November 28th, 2012
Myron Marston is taking over leadership of the RSpec project, and will be the lead maintainer of the rspec-core, rspec-expectations, and rspec-mocks gems.
Andy Lindeman is taking over as lead maintainer of the rspec-rails gem.
Myron Marston is RSpec’s new project lead
Myron Marston has been contributing to RSpec since the ramp up to the 2.0 release in 2010, and joined the core team in early 2011. In addition to solid contributions to the code base, Myron has taken responsibility for many bug reports, feature requests, pull requests, etc. He also makes a habit of answering RSpec-related questions on Stack Overflow and Twitter, and he does this all with thoughtfulness, patience, and wisdom.
I can’t think of a better choice to lead the RSpec project, so I invited him to do so. Thankfully, SEOmoz, Myron’s employer, is allowing him to work on RSpec during work hours, and so he accepted.
In addition to the overall project lead, Myron will be the lead maintainer of the rspec-core, rspec-expectations, and rspec-mocks gems. While Myron uses these core rspec libs every day for his work, he doesn’t do much with Rails, so we discussed and agreed that we’d ask somebody else to take care of the rspec-rails gem. Enter Andy Lindeman.
Andy Lindeman is the new lead maintainer of rspec-rails
Andy Lindeman is the newest addition to the rspec core team. Like Myron, Andy takes great care in shepherding pull requests and answering questions in addition to making his own rock solid contributions. Andy also writes Rails apps and does Rails training at Big Nerd Ranch, which puts him in a great position to ensure that rspec-rails keeps up with changes in Rails remains a great choice for developing Rails apps.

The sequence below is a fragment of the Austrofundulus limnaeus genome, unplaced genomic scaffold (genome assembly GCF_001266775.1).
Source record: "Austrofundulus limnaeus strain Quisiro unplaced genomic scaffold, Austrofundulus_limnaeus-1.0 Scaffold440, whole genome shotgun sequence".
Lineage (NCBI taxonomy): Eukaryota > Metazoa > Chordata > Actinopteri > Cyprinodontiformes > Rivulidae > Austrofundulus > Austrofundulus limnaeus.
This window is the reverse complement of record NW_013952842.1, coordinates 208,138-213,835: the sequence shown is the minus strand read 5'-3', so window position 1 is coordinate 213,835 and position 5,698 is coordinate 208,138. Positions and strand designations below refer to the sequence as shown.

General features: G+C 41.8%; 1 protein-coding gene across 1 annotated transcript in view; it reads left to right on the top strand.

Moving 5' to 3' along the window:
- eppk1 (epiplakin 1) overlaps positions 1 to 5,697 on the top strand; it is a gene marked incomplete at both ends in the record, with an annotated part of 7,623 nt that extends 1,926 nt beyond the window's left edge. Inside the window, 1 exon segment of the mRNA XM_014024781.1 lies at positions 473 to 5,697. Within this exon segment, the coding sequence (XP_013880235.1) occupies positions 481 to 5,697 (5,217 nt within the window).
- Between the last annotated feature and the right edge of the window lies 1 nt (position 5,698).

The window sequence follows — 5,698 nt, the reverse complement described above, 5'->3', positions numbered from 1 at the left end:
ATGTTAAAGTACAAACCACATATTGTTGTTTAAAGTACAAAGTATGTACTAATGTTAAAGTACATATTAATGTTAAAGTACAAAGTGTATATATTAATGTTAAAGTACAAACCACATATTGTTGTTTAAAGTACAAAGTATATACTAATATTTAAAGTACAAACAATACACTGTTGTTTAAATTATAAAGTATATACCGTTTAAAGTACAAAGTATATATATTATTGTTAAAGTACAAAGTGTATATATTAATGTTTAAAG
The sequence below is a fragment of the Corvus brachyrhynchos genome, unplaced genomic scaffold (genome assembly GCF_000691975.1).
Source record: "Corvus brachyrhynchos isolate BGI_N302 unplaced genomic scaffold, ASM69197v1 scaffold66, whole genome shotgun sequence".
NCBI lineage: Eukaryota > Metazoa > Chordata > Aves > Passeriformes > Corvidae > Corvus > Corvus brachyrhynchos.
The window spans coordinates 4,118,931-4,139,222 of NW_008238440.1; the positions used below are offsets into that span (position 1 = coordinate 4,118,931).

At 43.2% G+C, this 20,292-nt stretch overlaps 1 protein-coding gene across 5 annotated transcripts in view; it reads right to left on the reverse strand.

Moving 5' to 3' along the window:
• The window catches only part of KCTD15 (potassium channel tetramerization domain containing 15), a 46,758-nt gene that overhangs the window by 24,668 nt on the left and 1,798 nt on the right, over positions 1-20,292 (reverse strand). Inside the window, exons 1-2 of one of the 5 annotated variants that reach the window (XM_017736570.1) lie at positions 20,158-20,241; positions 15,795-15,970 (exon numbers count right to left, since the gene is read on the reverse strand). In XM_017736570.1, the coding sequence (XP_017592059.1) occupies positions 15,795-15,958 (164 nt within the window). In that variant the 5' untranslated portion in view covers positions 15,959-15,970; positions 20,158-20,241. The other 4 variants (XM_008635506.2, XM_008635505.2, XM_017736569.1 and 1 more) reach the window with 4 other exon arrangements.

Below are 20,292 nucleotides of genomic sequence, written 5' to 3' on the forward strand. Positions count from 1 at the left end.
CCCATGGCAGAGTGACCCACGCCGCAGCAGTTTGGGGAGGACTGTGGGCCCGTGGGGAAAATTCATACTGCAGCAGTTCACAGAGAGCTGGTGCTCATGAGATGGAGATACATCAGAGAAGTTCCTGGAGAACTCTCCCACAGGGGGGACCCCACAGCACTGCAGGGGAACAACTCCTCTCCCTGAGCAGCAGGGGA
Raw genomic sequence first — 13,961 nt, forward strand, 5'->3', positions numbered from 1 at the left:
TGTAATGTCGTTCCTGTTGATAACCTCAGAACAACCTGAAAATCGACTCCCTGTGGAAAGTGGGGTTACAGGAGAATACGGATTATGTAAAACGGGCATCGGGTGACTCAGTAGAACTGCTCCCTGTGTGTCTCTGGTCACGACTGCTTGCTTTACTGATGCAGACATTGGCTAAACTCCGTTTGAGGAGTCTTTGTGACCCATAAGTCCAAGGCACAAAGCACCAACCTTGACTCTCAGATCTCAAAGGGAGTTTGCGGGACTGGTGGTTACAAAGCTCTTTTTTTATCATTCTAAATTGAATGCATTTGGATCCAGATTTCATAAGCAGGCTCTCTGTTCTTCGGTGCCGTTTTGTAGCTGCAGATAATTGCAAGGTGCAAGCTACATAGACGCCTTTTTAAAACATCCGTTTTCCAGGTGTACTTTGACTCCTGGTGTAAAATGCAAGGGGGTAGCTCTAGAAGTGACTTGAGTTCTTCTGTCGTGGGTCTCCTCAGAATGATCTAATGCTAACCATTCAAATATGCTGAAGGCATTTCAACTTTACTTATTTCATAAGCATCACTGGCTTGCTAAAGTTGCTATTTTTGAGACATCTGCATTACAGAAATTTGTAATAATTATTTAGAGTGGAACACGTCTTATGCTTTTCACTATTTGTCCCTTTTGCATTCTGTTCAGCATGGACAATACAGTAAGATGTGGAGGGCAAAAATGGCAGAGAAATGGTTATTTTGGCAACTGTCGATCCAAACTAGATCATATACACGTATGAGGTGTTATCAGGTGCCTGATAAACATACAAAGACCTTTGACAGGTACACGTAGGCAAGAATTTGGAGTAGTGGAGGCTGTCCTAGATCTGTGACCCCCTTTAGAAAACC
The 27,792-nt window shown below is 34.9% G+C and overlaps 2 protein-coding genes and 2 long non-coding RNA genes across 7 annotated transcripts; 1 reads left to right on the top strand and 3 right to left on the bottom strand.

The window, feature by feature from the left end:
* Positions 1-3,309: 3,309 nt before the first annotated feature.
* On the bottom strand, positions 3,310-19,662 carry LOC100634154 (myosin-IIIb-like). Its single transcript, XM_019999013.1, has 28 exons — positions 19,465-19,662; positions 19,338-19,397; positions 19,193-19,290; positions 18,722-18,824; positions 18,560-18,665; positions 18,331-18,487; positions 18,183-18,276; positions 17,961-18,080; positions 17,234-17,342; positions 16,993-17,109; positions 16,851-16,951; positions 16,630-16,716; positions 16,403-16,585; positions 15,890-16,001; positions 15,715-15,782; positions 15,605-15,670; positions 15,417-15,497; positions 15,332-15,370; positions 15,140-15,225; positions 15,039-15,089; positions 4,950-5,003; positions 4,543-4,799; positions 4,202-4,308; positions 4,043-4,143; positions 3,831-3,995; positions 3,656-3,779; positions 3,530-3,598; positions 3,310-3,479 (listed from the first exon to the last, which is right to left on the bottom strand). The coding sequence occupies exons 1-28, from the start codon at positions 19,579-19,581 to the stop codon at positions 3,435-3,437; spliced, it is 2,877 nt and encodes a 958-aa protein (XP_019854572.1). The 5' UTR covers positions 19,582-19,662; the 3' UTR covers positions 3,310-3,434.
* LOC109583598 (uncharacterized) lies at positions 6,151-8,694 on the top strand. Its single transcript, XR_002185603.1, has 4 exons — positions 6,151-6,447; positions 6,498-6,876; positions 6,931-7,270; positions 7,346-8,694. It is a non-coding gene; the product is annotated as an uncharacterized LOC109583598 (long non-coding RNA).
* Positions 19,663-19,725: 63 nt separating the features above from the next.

Thanks in part to Big Nerd Ranch for their support of Andy’s work on RSpec, Andy has agreed to take the lead on rspec-rails.
As for me …
When Dave Astels introduced Steven Baker’s new RSpec library to me back in 2005, I started submitting patches, Steven gave me commit rights and, a year later, he decided to move on to other work and offered me leadership of the project. I was overjoyed to accept.
In those days, I was teaching TDD/Refactoring courses for Object Mentor. I was encouraged to work on OSS in my bench time, and I was particularly interested in tools that helped to promote the documentation and design aspects of TDD. RSpec and some of the early definitions/discussions of BDD (”it’s all behavior!”) fit perfectly into my thinking and my world.
After I left Object Mentor, RSpec was part of my day to day work on Ruby applications, but most of my work on its maintenance moved to my spare time. This was fine at first, as I had the support of employers and family, but I found myself doing less and less of pretty much everything else that I enjoy and learn from.
Back in June, I joined a project team at DRW Trading that deals in a lot of Clojure and almost no Ruby. In the roughly 6 months since, I’ve been learning a new domain, a new language, new programming models, and even a new text editor. I consider myself extraordinarily fortunate to be able to learn all of these new things, but I’ve found myself less and less able to balance my work on RSpec with my job and with everything else I want to do.
And so, it is time.
Of course, I’ll continue to contribute to the project and surrounding conversation, and I look forward to seeing all my friends in the community at assorted conferences in the coming year(s). I’ll just be arriving without my RSpec Lead hat on.
Thank you to Steven Baker for handing me the wheel, and thank you to everybody who has participated in the project and all RSpec users for your support over these 6+ years. It’s been a great honor and a great pleasure.